Co-founder and chief executive of Vice, Shane Smith, blamed broadcasters for leaving millennials behind at his recent MacTaggart lecture at the Edinburgh TV Festival. Smith accused broadcasters of out-casting the youth through the "babyboomer's stranglehold" of the media. In an interview with Channel 4's Jay Hunt, Smith defended himself against criticisms and claimed that millennials aren't being catered for in terms of providing relative content, in the midst of broadcasters trying to remake what has already been successful before. The Drum Network asks its members whether they agree with Smith, and how broadcasters can become more inclusive of the younger generations.
Hannah Schneider, creative, That Lot
As a (after googling the parameters to double check I qualify) millennial, I disagree with this. TV is full of documentaries tailor-made for our generation – BBC Three's 'Virtual Reality Virgin' even had Tyger Drew-Honey from Outnumbered having sex with a robot, and you literally can’t get more hard-hitting than that.
Though I agree broadcasters are increasingly turning back to successful formats (and I believe I speak for all of Generation Y when I say we’re SO excited for 'The Crystal Maze'), there’s nothing to say that those formats aren’t relevant to us – sure, we’ll never afford any of the houses on 'Escape To The Country', but we can still appreciate a nice house.
Besides, how anyone can feel that there’s a lack of hard-hitting content for millennials when a show like 'Ex On The Beach' exists is totally beyond me.
Steve Hickman, media director, RAPP
If what Shane Smith is saying is that television is failing to capture the imagination of millennials in the same way that it captured previous generations, then he is undoubtedly correct. Millennials certainly do watch TV content albeit in an increasingly time shifted manner, on different platforms, and more often than not on a TV. It is also the case that this ‘digital first’ generation instinctively turn to other sources of content than TV – they are half as likely as babyboomers to be heavy or even medium viewers of TV, but this is more because it does not fit into the total flexibility they demand.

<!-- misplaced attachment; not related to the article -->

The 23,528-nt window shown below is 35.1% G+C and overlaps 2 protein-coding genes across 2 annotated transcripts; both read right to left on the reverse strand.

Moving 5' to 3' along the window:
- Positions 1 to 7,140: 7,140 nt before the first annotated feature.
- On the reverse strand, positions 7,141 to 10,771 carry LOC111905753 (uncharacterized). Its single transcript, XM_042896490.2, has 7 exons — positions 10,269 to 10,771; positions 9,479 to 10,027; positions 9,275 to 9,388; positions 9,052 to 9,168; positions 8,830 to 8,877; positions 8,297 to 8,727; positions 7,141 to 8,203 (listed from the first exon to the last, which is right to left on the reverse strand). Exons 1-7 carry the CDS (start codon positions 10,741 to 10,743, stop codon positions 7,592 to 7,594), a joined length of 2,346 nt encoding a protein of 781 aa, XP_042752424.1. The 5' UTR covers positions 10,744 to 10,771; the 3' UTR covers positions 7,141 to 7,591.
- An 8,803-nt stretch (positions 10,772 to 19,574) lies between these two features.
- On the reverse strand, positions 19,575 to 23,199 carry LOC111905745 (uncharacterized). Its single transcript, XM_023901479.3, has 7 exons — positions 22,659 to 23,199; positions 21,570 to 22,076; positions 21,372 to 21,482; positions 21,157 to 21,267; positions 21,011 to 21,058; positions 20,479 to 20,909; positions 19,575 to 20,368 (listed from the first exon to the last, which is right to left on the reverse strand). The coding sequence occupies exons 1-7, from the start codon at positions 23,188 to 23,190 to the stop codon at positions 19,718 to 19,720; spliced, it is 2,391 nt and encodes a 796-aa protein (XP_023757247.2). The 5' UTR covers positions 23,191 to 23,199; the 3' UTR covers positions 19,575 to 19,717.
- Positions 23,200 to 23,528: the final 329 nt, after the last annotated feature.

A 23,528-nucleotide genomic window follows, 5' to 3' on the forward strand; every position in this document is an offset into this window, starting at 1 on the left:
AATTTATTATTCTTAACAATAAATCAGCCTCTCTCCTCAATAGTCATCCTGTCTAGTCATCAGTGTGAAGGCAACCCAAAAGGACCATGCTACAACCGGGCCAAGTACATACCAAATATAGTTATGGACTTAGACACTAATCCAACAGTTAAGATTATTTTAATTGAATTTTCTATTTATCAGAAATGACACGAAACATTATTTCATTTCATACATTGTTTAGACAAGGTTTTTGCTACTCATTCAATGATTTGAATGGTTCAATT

I do, however, think that the UK is serving millennials better than some other countries, largely because of our public service heritage with the BBC (although you have to question the loss of BBC 3 to iPlayer) and Channel 4, and we need to also remember that not all of this demographic are constantly wanting to engage with worthy content regarding the environment. Much to my annoyance my own two apparently intelligent and engaged generation ‘Y’ers followed the machinations of 'Celebrity Big Brother' with a slavish devotion (although they claim in a purely “ironic” fashion...).
James Murphy, digital marketer, AB...the ideas agency
I agree with Shane Smith’s criticisms towards broadcasters for misrepresenting a large portion of viewers, in a time where possibilities for ideas are endless. It’s no wonder younger generations feel gravitated towards 'House Of Cards' and 'Breaking Bad', as the issues faced by the characters in these modern dramas, as well as the storylines have an overwhelming sense of realism. Whether it’s the subtle use of Twitter/iMessage on 'House Of Cards' or the raw characterization in 'Breaking Bad', these were both so fresh compared to previous offerings. Shows like 'Big Bang Theory' and 'How I Met Your Mother' were obvious attempts to rekindle the ‘Friends’ flame. Okay, 'House Of Cards' is a remake, but almost unrecognizable from the original due to the how it handles core themes of the program. This can be a testament to the growing trend that the consumer has more resources than ever now. Without Netflix, I wouldn’t have found the programming which has formed a greater part of my personality. We’ve never had so much choice, so there’s almost no point in targeting us. We have the ability to shape our own preferences and tastes. It’s up to broadcasters to respond to this accordingly…